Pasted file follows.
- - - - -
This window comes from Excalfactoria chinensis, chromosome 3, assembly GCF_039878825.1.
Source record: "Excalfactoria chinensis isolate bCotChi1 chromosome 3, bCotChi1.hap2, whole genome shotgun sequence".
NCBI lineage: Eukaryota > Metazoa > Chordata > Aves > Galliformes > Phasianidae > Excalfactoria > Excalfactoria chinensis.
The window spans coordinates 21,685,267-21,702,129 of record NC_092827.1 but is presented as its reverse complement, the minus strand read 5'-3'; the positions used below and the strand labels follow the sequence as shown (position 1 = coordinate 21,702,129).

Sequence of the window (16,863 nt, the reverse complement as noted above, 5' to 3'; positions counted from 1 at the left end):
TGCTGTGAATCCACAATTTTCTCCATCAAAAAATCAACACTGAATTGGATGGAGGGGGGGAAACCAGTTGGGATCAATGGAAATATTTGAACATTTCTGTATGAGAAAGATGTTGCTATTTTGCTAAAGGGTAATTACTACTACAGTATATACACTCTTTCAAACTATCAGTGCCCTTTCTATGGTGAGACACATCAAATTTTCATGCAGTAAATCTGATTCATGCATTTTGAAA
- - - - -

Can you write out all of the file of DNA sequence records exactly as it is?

This window comes from Excalfactoria chinensis, chromosome 3, assembly GCF_039878825.1.
Source record: "Excalfactoria chinensis isolate bCotChi1 chromosome 3, bCotChi1.hap2, whole genome shotgun sequence".
NCBI lineage: Eukaryota > Metazoa > Chordata > Aves > Galliformes > Phasianidae > Excalfactoria > Excalfactoria chinensis.
The window spans coordinates 21,685,267-21,702,129 of record NC_092827.1 but is presented as its reverse complement, the minus strand read 5'-3'; the positions used below and the strand labels follow the sequence as shown (position 1 = coordinate 21,702,129).

Sequence of the window (16,863 nt, the reverse complement as noted above, 5' to 3'; positions counted from 1 at the left end):
TGCTGTGAATCCACAATTTTCTCCATCAAAAAATCAACACTGAATTGGATGGAGGGGGGGAAACCAGTTGGGATCAATGGAAATATTTGAACATTTCTGTATGAGAAAGATGTTGCTATTTTGCTAAAGGGTAATTACTACTACAGTATATACACTCTTTCAAACTATCAGTGCCCTTTCTATGGTGAGACACATCAAATTTTCATGCAGTAAATCTGATTCATGCATTTTGAAA